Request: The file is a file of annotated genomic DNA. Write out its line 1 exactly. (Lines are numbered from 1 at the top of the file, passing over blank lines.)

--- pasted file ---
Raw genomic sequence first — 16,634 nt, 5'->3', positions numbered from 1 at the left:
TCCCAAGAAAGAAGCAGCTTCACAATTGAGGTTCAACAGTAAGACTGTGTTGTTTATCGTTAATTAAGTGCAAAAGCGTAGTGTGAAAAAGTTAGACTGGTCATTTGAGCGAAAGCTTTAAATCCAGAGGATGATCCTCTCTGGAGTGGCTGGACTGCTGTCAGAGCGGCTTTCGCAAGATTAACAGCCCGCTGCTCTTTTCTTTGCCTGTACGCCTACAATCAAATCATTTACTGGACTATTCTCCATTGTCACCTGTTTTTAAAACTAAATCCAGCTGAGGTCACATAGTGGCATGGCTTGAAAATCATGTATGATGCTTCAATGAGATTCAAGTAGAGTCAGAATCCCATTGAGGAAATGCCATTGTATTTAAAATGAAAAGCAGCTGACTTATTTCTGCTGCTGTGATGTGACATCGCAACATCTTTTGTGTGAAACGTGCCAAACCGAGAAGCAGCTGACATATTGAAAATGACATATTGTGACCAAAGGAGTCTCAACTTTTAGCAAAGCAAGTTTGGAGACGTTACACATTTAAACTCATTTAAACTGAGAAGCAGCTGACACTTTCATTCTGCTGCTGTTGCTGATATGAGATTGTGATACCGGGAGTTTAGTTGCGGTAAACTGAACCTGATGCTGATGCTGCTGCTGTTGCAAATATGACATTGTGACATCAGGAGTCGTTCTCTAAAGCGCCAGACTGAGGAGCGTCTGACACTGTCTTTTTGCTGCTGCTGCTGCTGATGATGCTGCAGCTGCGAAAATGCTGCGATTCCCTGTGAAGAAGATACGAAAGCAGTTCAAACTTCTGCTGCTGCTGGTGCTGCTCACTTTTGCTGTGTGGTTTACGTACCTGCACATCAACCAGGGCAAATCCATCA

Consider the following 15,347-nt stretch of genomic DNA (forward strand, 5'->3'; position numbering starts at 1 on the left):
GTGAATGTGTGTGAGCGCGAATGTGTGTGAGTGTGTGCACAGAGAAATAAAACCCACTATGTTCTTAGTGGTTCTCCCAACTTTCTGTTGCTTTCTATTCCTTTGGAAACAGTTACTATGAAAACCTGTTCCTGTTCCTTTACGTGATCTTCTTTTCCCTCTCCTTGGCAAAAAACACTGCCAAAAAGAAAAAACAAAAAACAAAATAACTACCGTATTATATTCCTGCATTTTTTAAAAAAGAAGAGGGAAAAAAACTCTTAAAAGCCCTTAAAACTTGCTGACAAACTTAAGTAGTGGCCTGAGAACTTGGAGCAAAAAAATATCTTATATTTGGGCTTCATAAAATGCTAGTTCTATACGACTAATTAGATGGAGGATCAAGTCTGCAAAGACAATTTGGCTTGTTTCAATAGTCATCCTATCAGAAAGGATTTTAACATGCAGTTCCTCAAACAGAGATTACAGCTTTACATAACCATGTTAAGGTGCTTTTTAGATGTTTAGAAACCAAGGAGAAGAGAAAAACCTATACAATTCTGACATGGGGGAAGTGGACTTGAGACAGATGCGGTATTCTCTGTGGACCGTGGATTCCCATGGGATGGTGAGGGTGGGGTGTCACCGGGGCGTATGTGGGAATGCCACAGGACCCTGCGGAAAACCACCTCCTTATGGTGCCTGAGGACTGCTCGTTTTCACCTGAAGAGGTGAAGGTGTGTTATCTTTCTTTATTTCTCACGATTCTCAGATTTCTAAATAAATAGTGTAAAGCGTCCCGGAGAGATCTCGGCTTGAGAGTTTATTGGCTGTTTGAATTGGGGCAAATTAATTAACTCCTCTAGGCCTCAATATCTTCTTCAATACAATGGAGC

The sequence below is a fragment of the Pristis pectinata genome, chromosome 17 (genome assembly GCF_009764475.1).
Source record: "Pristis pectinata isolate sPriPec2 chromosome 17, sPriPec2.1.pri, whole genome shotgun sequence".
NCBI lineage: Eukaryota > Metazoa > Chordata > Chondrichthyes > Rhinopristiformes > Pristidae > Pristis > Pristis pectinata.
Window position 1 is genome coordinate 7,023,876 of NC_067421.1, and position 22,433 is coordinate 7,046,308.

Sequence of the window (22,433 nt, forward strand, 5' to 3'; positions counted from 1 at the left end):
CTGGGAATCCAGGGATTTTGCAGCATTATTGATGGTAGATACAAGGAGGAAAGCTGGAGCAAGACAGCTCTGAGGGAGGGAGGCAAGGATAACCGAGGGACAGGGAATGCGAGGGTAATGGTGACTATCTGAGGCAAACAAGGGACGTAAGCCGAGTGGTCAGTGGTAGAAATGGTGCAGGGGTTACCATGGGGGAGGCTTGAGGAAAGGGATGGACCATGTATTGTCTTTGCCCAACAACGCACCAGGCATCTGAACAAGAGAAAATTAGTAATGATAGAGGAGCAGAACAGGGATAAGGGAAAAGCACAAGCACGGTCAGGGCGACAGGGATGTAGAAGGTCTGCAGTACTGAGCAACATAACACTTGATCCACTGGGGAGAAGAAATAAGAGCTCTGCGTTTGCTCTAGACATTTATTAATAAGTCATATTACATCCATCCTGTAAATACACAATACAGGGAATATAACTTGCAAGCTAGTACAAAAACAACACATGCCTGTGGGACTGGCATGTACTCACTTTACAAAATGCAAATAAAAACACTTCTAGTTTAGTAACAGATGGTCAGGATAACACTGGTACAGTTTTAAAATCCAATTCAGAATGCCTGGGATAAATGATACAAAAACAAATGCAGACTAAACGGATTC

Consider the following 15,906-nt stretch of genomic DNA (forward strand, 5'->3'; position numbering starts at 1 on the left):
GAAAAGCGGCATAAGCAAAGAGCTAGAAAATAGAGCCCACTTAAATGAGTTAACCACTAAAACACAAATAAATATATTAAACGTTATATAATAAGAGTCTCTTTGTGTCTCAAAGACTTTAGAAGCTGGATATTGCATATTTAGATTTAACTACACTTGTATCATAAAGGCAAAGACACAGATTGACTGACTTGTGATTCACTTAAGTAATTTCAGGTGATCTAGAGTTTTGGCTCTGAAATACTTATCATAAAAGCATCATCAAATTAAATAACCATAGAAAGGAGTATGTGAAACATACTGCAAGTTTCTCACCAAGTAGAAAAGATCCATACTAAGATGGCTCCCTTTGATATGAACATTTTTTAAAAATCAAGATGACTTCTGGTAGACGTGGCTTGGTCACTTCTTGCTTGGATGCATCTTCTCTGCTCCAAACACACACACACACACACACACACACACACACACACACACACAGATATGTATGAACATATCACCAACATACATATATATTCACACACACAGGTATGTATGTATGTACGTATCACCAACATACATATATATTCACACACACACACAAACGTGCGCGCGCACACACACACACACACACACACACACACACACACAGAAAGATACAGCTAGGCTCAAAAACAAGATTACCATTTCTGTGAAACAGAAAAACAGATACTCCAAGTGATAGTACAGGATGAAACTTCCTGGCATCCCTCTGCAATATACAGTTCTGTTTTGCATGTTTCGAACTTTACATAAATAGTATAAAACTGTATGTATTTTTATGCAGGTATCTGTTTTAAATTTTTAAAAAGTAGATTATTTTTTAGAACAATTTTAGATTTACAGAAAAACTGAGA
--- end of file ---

Raw genomic sequence first — 16,634 nt, 5'->3', positions numbered from 1 at the left: